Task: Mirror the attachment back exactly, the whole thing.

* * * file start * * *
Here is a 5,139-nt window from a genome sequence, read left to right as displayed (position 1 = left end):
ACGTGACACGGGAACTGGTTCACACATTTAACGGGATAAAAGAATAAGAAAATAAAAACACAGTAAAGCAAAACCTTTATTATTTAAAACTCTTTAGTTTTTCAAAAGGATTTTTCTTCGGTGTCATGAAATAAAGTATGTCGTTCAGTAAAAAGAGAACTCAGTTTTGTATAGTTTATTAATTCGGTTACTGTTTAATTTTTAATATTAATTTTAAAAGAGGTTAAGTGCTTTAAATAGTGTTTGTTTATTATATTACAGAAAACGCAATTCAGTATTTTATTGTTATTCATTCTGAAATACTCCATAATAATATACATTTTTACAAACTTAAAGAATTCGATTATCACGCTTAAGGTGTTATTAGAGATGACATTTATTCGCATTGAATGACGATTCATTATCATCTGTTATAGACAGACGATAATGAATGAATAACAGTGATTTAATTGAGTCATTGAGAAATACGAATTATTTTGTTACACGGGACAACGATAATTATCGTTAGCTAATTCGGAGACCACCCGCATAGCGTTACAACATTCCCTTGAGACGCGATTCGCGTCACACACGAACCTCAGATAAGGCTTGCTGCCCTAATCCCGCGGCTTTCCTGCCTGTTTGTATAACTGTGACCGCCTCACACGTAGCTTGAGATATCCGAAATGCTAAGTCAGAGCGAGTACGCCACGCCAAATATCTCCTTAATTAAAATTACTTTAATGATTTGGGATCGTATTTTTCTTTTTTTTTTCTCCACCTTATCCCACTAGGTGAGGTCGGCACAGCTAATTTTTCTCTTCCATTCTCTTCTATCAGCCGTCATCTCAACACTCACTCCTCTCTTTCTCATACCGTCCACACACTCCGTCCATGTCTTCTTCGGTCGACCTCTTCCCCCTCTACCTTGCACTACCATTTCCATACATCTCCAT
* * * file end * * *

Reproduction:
Here is a 5,139-nt window from a genome sequence, read left to right as displayed (position 1 = left end):
ACGTGACACGGGAACTGGTTCACACATTTAACGGGATAAAAGAATAAGAAAATAAAAACACAGTAAAGCAAAACCTTTATTATTTAAAACTCTTTAGTTTTTCAAAAGGATTTTTCTTCGGTGTCATGAAATAAAGTATGTCGTTCAGTAAAAAGAGAACTCAGTTTTGTATAGTTTATTAATTCGGTTACTGTTTAATTTTTAATATTAATTTTAAAAGAGGTTAAGTGCTTTAAATAGTGTTTGTTTATTATATTACAGAAAACGCAATTCAGTATTTTATTGTTATTCATTCTGAAATACTCCATAATAATATACATTTTTACAAACTTAAAGAATTCGATTATCACGCTTAAGGTGTTATTAGAGATGACATTTATTCGCATTGAATGACGATTCATTATCATCTGTTATAGACAGACGATAATGAATGAATAACAGTGATTTAATTGAGTCATTGAGAAATACGAATTATTTTGTTACACGGGACAACGATAATTATCGTTAGCTAATTCGGAGACCACCCGCATAGCGTTACAACATTCCCTTGAGACGCGATTCGCGTCACACACGAACCTCAGATAAGGCTTGCTGCCCTAATCCCGCGGCTTTCCTGCCTGTTTGTATAACTGTGACCGCCTCACACGTAGCTTGAGATATCCGAAATGCTAAGTCAGAGCGAGTACGCCACGCCAAATATCTCCTTAATTAAAATTACTTTAATGATTTGGGATCGTATTTTTCTTTTTTTTTTCTCCACCTTATCCCACTAGGTGAGGTCGGCACAGCTAATTTTTCTCTTCCATTCTCTTCTATCAGCCGTCATCTCAACACTCACTCCTCTCTTTCTCATACCGTCCACACACTCCGTCCATGTCTTCTTCGGTCGACCTCTTCCCCCTCTACCTTGCACTACCATTTCCATACATCTCCAT